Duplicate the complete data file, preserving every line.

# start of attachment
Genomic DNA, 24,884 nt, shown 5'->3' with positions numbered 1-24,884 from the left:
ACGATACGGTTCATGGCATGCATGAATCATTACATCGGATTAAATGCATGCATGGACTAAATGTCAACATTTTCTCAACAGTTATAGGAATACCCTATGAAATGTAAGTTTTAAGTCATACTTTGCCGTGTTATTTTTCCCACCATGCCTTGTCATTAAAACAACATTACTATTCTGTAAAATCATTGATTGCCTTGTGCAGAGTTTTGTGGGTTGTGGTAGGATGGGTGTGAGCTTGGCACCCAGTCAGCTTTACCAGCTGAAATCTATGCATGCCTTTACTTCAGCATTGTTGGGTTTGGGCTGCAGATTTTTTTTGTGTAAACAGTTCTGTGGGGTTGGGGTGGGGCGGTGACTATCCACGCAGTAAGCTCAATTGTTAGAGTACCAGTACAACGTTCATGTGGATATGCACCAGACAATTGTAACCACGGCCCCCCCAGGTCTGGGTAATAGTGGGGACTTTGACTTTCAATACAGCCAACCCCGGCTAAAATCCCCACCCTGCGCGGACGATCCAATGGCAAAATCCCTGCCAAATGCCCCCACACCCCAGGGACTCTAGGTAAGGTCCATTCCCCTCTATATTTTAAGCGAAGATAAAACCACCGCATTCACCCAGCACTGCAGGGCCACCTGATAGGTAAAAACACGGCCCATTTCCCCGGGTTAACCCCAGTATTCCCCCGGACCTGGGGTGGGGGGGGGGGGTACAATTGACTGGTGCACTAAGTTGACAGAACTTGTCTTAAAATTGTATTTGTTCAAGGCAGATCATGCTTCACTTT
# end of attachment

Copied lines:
Genomic DNA, 24,884 nt, shown 5'->3' with positions numbered 1-24,884 from the left:
ACGATACGGTTCATGGCATGCATGAATCATTACATCGGATTAAATGCATGCATGGACTAAATGTCAACATTTTCTCAACAGTTATAGGAATACCCTATGAAATGTAAGTTTTAAGTCATACTTTGCCGTGTTATTTTTCCCACCATGCCTTGTCATTAAAACAACATTACTATTCTGTAAAATCATTGATTGCCTTGTGCAGAGTTTTGTGGGTTGTGGTAGGATGGGTGTGAGCTTGGCACCCAGTCAGCTTTACCAGCTGAAATCTATGCATGCCTTTACTTCAGCATTGTTGGGTTTGGGCTGCAGATTTTTTTTGTGTAAACAGTTCTGTGGGGTTGGGGTGGGGCGGTGACTATCCACGCAGTAAGCTCAATTGTTAGAGTACCAGTACAACGTTCATGTGGATATGCACCAGACAATTGTAACCACGGCCCCCCCAGGTCTGGGTAATAGTGGGGACTTTGACTTTCAATACAGCCAACCCCGGCTAAAATCCCCACCCTGCGCGGACGATCCAATGGCAAAATCCCTGCCAAATGCCCCCACACCCCAGGGACTCTAGGTAAGGTCCATTCCCCTCTATATTTTAAGCGAAGATAAAACCACCGCATTCACCCAGCACTGCAGGGCCACCTGATAGGTAAAAACACGGCCCATTTCCCCGGGTTAACCCCAGTATTCCCCCGGACCTGGGGTGGGGGGGGGGGGTACAATTGACTGGTGCACTAAGTTGACAGAACTTGTCTTAAAATTGTATTTGTTCAAGGCAGATCATGCTTCACTTT